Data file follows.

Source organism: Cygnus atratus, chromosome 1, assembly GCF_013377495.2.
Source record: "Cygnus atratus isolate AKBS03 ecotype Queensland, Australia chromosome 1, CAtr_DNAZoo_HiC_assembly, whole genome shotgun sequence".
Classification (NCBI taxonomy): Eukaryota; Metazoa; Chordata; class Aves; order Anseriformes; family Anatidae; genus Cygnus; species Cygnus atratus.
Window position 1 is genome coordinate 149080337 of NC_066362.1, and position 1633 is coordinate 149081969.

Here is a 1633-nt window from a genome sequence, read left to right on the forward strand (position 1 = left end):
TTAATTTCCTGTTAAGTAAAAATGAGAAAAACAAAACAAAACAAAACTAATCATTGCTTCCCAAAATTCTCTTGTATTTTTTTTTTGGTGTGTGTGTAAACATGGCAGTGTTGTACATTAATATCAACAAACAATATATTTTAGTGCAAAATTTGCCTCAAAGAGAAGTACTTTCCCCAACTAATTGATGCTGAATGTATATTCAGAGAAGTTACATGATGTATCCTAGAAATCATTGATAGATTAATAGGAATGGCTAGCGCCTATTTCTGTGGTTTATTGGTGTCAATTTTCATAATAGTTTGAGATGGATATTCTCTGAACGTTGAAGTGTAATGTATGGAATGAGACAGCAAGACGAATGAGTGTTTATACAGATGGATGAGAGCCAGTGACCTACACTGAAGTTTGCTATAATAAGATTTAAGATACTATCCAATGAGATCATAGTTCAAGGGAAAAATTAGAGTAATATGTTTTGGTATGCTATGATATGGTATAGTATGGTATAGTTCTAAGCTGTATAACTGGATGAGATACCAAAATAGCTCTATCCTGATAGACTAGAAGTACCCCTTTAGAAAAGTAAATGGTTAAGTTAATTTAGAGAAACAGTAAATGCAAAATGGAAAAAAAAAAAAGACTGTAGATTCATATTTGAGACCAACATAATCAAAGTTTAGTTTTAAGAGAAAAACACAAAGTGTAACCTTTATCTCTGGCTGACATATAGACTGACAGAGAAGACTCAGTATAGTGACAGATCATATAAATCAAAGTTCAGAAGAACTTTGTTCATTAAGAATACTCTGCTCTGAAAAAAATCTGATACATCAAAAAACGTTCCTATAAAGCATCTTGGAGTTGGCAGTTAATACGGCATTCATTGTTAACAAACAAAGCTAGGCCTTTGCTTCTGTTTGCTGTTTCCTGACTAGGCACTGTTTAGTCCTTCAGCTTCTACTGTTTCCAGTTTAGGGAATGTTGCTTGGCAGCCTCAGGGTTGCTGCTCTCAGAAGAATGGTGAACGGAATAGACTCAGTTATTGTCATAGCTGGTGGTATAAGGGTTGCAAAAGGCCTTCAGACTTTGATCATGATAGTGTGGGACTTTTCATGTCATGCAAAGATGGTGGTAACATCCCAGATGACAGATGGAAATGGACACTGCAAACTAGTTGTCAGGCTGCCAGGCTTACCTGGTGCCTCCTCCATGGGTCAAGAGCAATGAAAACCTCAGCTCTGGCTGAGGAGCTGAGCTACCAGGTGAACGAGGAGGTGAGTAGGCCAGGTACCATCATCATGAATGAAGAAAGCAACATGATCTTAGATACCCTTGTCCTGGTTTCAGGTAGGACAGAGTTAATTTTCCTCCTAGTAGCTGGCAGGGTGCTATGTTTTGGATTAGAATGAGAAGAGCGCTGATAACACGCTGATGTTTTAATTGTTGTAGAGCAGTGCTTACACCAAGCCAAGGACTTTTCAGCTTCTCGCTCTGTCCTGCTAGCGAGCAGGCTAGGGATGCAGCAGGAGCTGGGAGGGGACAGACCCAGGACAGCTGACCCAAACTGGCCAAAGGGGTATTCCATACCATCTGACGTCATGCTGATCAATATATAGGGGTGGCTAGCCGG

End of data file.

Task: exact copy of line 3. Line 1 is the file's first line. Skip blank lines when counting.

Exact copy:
Classification (NCBI taxonomy): Eukaryota; Metazoa; Chordata; class Aves; order Anseriformes; family Anatidae; genus Cygnus; species Cygnus atratus.